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MATTHEWS: Congressman Dennis Kucinich is an Ohio Democrat who thinks we should get out of Afghanistan now, and Republican congressman Mac Thornberry of Texas says we need to send in more troops.
Let's get to the issue right now with both of you. Congressman Kucinich, you first. Are we losing the war in Afghanistan?
REP. DENNIS KUCINICH (D), OHIO: We should have never been there. We got to get beyond equations of win or lose. We can't-we can't win in a situation where there's a weak central government, widespread fraud, where occupations fuel insurgency, where there's drugs involved. This is a nightmare. We need to get out troops out of there and get them out of there as fast as we can.
MATTHEWS: But I want an answer. Are we losing? The general says our mission is failing. Do you agree with him, General McChrystal?
KUCINICH: Well, I-again, I don't think we should have ever gone in
or stayed in there to begin with. So I don't even-my level (ph)
analysis on this, Chris, is-it goes beyond winning and losing. We win
MATTHEWS: OK. Well, that's an interesting point of view. I'm trying to figure out whether we're beating the Taliban or whether we can't beat them, they're going to be there when we're gone.
Let me go to Congressman Thornberry. Are we losing the war against the Taliban in Afghanistan?
REP. MAC THORNBERRY ®, TEXAS: Well, I trust General McChrystal's assessment that things are going badly. That does not mean we are losing to the Taliban, but it means we-things are going in the wrong direction, which means the Taliban is gaining, and as they gain, al Qaeda has more room to maneuver and to plan and to plot against us.
MATTHEWS: OK, let me ask you, Congressman Kucinich, if you get your way, if we pull out of Afghanistan quickly, what will be the consequences of that decision?
KUCINICH: Well, I think, immediately, we don't just pull out without consulting with nations in the region. And we have to make sure that we-that we have an ongoing observation of what's going on in that region. But I think the immediate consequence is that the United States will be spared the loss of more troops, is that we won't see the U.S. in a position where during our occupation, the production of opium goes up in the country. I think that we'll start to be in a position of stabilizing our situation in other parts of the world. I think we'll be in a stronger position to play a hand with Iran.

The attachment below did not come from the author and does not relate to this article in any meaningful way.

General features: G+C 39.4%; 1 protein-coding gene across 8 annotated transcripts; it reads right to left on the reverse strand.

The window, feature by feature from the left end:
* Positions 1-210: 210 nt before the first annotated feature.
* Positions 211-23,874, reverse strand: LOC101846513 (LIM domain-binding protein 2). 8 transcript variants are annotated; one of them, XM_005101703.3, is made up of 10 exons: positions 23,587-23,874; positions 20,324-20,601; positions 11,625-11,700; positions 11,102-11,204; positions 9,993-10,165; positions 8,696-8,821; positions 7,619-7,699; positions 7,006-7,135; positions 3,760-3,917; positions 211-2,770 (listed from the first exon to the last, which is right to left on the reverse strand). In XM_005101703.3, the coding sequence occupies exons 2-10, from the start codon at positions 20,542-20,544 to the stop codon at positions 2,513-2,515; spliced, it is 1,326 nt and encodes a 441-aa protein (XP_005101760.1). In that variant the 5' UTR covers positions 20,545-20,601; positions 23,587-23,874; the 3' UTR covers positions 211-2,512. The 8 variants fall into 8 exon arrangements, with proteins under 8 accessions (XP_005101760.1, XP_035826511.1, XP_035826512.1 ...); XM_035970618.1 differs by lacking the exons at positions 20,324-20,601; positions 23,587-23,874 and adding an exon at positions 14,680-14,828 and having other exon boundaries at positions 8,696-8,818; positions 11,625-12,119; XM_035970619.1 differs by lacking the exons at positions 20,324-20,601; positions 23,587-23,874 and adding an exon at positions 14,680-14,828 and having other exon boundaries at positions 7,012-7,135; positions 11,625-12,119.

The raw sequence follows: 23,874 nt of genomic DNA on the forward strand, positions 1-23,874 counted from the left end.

I don't think we're-I think we're destabilizing our power by being in Afghanistan, and I think we should get out of there and we should get out of Iraq, as well.
MATTHEWS: Do you believe if we pull out of Afghanistan, the Taliban will defeat the central government of Karzai?
KUCINICH: I think that the central government of Karzai right now is
so corrupt and so weak that if we stay in there, we can't prop it up. It's
despised by the people of Afghanistan. So whoever takes over, you know,
they're going to have a difficult time being able to control Afghanistan
until, number one, they get control of the drug situation, which is really
the warlords and the drug lords have taken over much of Afghanistan. So whoever takes over that central government, they're going to have a tough time holding on. You're looking at-you're looking at controlled chaos for quite a few years.
MATTHEWS: Congressman Thornberry, what happens if we give General McChrystal the 40,000 more troops he wants? What will be the result of that decision?
THORNBERRY: Well, remember, he's not just asking for more troops. He wants to implement a new strategy. And what that strategy seeks to achieve is to help the Afghans stand up their own police and their own military so that they can take care of their own security so, ideally, given the time and training and so forth, Afghans can secure their territory and prevent it from becoming another base to be used against terrorist-as terrorist attacks against us, and Pakistan can also prevent its territory from being used as a base against us, and the government of Pakistan can be stabilized, as well.
Remember, it's not just what happens within the borders of Afghanistan that's important, it's neighboring Pakistan with nuclear weapons that we have to keep our eye on.
MATTHEWS: Do you believe that President Karzai's party won that last election? Do you believe that was a clean election? Do you believe we're defending a legitimate government? You first, Mr. Thornberry.
THORNBERRY: It's obviously not a clean election. Exactly who won, I don't know, and we'll be watching for the studies and the investigations on that.